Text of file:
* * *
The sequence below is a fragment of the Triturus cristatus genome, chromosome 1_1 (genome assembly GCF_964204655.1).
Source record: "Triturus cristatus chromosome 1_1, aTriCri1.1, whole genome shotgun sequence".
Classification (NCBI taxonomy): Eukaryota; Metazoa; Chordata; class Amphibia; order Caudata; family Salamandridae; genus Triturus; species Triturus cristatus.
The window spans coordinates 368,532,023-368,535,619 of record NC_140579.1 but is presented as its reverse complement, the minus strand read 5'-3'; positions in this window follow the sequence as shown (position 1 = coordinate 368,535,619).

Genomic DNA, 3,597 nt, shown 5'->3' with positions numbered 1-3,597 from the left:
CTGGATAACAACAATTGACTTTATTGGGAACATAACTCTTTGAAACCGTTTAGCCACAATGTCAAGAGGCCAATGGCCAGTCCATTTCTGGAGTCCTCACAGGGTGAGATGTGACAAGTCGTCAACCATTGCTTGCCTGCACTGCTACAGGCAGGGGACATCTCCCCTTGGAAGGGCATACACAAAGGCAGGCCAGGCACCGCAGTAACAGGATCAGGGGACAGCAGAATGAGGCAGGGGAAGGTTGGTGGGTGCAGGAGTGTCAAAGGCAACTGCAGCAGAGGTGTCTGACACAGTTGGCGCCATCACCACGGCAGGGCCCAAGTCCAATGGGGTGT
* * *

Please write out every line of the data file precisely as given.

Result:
The sequence below is a fragment of the Triturus cristatus genome, chromosome 1_1 (genome assembly GCF_964204655.1).
Source record: "Triturus cristatus chromosome 1_1, aTriCri1.1, whole genome shotgun sequence".
Classification (NCBI taxonomy): Eukaryota; Metazoa; Chordata; class Amphibia; order Caudata; family Salamandridae; genus Triturus; species Triturus cristatus.
The window spans coordinates 368,532,023-368,535,619 of record NC_140579.1 but is presented as its reverse complement, the minus strand read 5'-3'; positions in this window follow the sequence as shown (position 1 = coordinate 368,535,619).

Genomic DNA, 3,597 nt, shown 5'->3' with positions numbered 1-3,597 from the left:
CTGGATAACAACAATTGACTTTATTGGGAACATAACTCTTTGAAACCGTTTAGCCACAATGTCAAGAGGCCAATGGCCAGTCCATTTCTGGAGTCCTCACAGGGTGAGATGTGACAAGTCGTCAACCATTGCTTGCCTGCACTGCTACAGGCAGGGGACATCTCCCCTTGGAAGGGCATACACAAAGGCAGGCCAGGCACCGCAGTAACAGGATCAGGGGACAGCAGAATGAGGCAGGGGAAGGTTGGTGGGTGCAGGAGTGTCAAAGGCAACTGCAGCAGAGGTGTCTGACACAGTTGGCGCCATCACCACGGCAGGGCCCAAGTCCAATGGGGTGT